Warren County Jailer Jackie Strode stacks canned food on his office conference table Monday. Each contributed food can equals a $1 decrease in inmates bills. The collected food will be donated to needy senior citizens. Photo by MIranda Pederson
Its not a Get-Out-of-Jail-Free card, but a Warren County Regional Jail incentive program helped inmates get out a little cheaper.It also helped to feed seniors in Community Action of Southern Kentuckys Homebound Senior Food Program, which prepares holiday care packages. The packages contain three cans of food, a box of Kleenex, a flashlight with batteries or a candle, and a hat or gloves.For the past six weeks, inmates and their families and friends have donated more than 2,000 canned goods to the program. Since inmates are responsible for their stay paying a $20 one-time booking fee, a $20 a day housing fee and any medical expenses Jailer Jackie Strode thought inmates could reduce their bills while helping seniors have food during the winter, he said. In the simplest terms: one can equals to $1 of credit, he said. If an inmate or whoever paid $10 and brought in 10 cans of food, they received a $20 credit towards the inmates bill. Since state and federal governments reimburse the jail for their inmates, Strode limited participation to only county inmates, he said. The jails time participating in the drive was more successful than he had anticipated. I just hoped that the friends and families would see this as a positive way to help the community, and they did, he said. Ronni Cardwell, director of the Foster Grandparent Program, was just as surprised. I was amazed when he called me (Monday) morning, Cardwell said. This was the most weve collected for this particular event. Strode got the idea from the program his church, Three Springs Baptist, implemented in the fall. He then contacted Cardwell about his plans. As soon as the weather clears up, the canned goods will be delivered, Strode said, adding that he is considering continuing the program. The drive, which was also sponsored by Community Education, was part of the agencys Foster Grandparent Programs Make A Difference Day campaign, which stressed spending one day Oct. 27 helping a needy person or family.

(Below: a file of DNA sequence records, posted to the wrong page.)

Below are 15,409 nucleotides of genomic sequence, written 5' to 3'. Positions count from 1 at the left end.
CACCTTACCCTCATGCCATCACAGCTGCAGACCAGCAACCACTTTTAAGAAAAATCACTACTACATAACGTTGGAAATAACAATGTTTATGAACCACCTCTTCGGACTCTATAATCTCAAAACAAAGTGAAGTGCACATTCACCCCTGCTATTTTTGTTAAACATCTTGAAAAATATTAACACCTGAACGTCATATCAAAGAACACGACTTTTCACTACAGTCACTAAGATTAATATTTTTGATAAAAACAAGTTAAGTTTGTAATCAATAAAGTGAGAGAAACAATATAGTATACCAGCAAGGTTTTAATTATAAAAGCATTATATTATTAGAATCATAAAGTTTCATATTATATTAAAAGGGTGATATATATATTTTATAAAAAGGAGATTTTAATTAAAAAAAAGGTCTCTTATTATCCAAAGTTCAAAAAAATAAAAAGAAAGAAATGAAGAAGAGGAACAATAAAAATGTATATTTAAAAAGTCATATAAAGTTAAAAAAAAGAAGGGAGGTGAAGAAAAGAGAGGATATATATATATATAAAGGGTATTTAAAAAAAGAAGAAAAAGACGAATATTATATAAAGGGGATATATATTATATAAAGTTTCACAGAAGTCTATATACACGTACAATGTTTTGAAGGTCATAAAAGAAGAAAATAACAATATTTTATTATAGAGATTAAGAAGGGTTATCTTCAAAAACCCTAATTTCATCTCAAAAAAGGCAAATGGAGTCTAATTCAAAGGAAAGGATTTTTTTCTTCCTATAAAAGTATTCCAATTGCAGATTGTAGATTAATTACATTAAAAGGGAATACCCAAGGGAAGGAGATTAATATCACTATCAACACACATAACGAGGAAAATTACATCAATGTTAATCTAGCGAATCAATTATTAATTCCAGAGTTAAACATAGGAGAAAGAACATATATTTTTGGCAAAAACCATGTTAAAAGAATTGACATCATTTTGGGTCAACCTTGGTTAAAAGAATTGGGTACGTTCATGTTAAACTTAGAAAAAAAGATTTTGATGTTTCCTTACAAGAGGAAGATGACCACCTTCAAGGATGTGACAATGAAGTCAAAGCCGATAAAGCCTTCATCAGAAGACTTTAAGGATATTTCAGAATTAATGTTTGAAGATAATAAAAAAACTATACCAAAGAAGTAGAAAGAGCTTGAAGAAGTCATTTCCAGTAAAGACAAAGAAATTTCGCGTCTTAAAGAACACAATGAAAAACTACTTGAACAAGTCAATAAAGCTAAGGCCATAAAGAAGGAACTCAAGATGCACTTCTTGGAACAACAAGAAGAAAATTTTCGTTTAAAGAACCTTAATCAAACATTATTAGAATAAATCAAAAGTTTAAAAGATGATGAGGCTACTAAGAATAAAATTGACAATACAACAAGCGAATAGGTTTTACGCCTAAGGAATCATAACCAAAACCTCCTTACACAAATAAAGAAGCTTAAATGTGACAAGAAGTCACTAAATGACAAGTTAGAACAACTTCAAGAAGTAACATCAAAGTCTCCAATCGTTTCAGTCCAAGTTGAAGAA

Community Action and Community Education dedicated that day to the canned food drive, Cardwell said. Community Educations Anne Grubbs and Cardwell then sent out flyers explaining the program to churches, government agencies, schools and private organizations. Cardwell and Grubbs then extended the Make A Difference day to Nov. 17, and combined it with the National Family Day of Volunteering, Cardwell said.
The response to this was really great, Cardwell said. We had already sent out 130 winter care packages around Dec. 8, using what we collected between Oct. 27 and Nov. 17. Volunteers for the Foster Grandparent Program likely will not have the care packages containing the jails donations completed and delivered by Christmas. But the food will put the program ahead in its mission to help those after the holidays, Cardwell said. Its a bad time to try to get things out with the holidays, she said. But it doesn’t just stop at one day; the need remains.His huge contribution will benefit several hundred families after the holidays.
Staff Writer (2001, February). Jail program feeds seniors. Bowling Green Daily News. Retrieved from http://www.bgdailynews.com/jail-program-feeds-seniors/article_83ec9b16-b86c-56b6-a19d-bd68a49c940e.html